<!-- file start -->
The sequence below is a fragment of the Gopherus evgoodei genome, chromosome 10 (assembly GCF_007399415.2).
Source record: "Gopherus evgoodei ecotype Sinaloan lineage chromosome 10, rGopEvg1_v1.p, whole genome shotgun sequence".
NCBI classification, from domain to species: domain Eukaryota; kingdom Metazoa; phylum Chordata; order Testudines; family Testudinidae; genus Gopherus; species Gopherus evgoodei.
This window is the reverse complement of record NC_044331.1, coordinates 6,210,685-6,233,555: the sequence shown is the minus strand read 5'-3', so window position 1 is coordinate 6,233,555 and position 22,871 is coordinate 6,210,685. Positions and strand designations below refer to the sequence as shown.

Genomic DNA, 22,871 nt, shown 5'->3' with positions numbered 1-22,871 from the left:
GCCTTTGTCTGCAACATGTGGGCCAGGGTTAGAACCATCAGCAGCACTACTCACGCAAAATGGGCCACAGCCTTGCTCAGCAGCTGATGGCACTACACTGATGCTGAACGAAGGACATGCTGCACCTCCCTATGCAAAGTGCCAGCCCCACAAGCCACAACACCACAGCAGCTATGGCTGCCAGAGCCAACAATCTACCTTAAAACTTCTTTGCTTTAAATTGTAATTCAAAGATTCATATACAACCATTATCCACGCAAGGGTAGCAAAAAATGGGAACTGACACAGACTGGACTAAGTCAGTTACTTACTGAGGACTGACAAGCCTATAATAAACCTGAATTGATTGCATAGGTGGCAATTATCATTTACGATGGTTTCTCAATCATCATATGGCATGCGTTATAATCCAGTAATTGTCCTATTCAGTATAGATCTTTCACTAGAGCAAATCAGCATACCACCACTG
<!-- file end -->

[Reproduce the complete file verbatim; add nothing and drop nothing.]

The sequence below is a fragment of the Gopherus evgoodei genome, chromosome 10 (assembly GCF_007399415.2).
Source record: "Gopherus evgoodei ecotype Sinaloan lineage chromosome 10, rGopEvg1_v1.p, whole genome shotgun sequence".
NCBI classification, from domain to species: domain Eukaryota; kingdom Metazoa; phylum Chordata; order Testudines; family Testudinidae; genus Gopherus; species Gopherus evgoodei.
This window is the reverse complement of record NC_044331.1, coordinates 6,210,685-6,233,555: the sequence shown is the minus strand read 5'-3', so window position 1 is coordinate 6,233,555 and position 22,871 is coordinate 6,210,685. Positions and strand designations below refer to the sequence as shown.

Genomic DNA, 22,871 nt, shown 5'->3' with positions numbered 1-22,871 from the left:
GCCTTTGTCTGCAACATGTGGGCCAGGGTTAGAACCATCAGCAGCACTACTCACGCAAAATGGGCCACAGCCTTGCTCAGCAGCTGATGGCACTACACTGATGCTGAACGAAGGACATGCTGCACCTCCCTATGCAAAGTGCCAGCCCCACAAGCCACAACACCACAGCAGCTATGGCTGCCAGAGCCAACAATCTACCTTAAAACTTCTTTGCTTTAAATTGTAATTCAAAGATTCATATACAACCATTATCCACGCAAGGGTAGCAAAAAATGGGAACTGACACAGACTGGACTAAGTCAGTTACTTACTGAGGACTGACAAGCCTATAATAAACCTGAATTGATTGCATAGGTGGCAATTATCATTTACGATGGTTTCTCAATCATCATATGGCATGCGTTATAATCCAGTAATTGTCCTATTCAGTATAGATCTTTCACTAGAGCAAATCAGCATACCACCACTG